Americans have replaced the holiday party lampshade on their heads, and have replaced it with an ice bag - at least from a financial point of view.

That sort of recuperation is necessary after a 2015 holiday spending binge that added $986, on average, in debt to their bank accounts, according to a new study from MagnifyMoney.

There is an upside and a downside to all that added holiday spending. "While the $986 those surveyed added to their debt on average is a manageable amount, it can easily snowball," states MagnifyMoney, in its report. "At a 15% rate on a credit card making just the minimum $25 payment, it would take ten years to pay off, including nearly $400 in interest paid, almost doubling the cost of the holidays."

44% of study recipients say are "stressed out about it", the report states.

Many consumers are now dealing with the holiday shopping hangover, now that we are in January, with the big credit card bills now coming in. Americans have gone from "it's the most wonderful time of the year" to arguably the worst time of the year in just a matter of weeks. For many, making even the minimum payments to their credit card companies is very difficult, if not impossible. 

To clear your head, and your debt burden, you need to know where you stand, says Ryan Sasson, CEO of New York City-based Strategic Financial Solutions, a debt relief services firm that specializes in curbing credit card debt.

"Understand, as a first step, what your debts really are," he explains. "List them on paper, so you can review them clearly. See who the creditors are, the total amount you owe, what the minimum payments are and payment percentages required every month so you can figure out what you owe, their interest rates and their due dates."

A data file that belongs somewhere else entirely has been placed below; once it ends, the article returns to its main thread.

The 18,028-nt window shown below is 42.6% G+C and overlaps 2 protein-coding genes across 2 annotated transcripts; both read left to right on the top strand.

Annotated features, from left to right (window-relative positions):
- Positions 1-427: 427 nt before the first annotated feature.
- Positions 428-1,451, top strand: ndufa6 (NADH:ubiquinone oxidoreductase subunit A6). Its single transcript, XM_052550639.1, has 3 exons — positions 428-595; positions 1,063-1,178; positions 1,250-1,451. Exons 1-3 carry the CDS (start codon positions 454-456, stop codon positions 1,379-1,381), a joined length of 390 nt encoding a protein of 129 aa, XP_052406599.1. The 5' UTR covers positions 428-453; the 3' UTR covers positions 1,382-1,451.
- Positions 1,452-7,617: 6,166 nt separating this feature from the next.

Once you understand that, you then need to understand what you have at the end of the month to pay these bills. "List your revenue coming in," Sasson says. "Then add your core expenses - the ones you can't live without: rent, utilities, car, school, food, etc."

Being prompt with payments is an equally important step. "Make sure you pay all these credit card statements on time," says Jeanne Kelly, a credit coach and founder of the personal financial website ReadyForGoodCredit.com. "Often you might have even opened a new store credit card account for that sign up discount and then you forget you even did that. So, make sure you get that first statement. Often, it could have been a typo for a mailing address or you could get the statement and think its junk mail because it doesn't look familiar."

Kelly also advises pulling your credit report. "It doesn't matter if you don't need credit to check your credit report," she says. "You want to always make sure it is reporting accurate information."

Conor Keenan, compliance officer and digital media specialist at Comparecards.com, says one of the best tools consumers who overstretched their wallets this holiday season can use to pay off their debt is to get another credit card. "It's counter-intuitive," he admits. "However, there are many credit cards that offer 0% interest for a number of months, some up to 21 months. By transferring your balance to these cards you can save hundreds of dollars in interest over the long run."


Another good tip - make sure you pay off your highest interest rate credit cards first.

"Check the interest rates on each card, and pay them off in the order of highest rate to lowest rate," says Rebecca Schreiber, a certified financial planner and co-founder of Pure Financial Education near Washington, D.C. "Research is key, as many people don't know -- or don't want to know -- what they're really paying regarding interest rates."

"It's also essential to automate these payments as much as possible to keep your credit score healthy and lenders interested in doing business with you," Schreiber adds. 

You've got to pay the piper after a big holiday spending binge. Use the tips above to recover, quickly and effectively.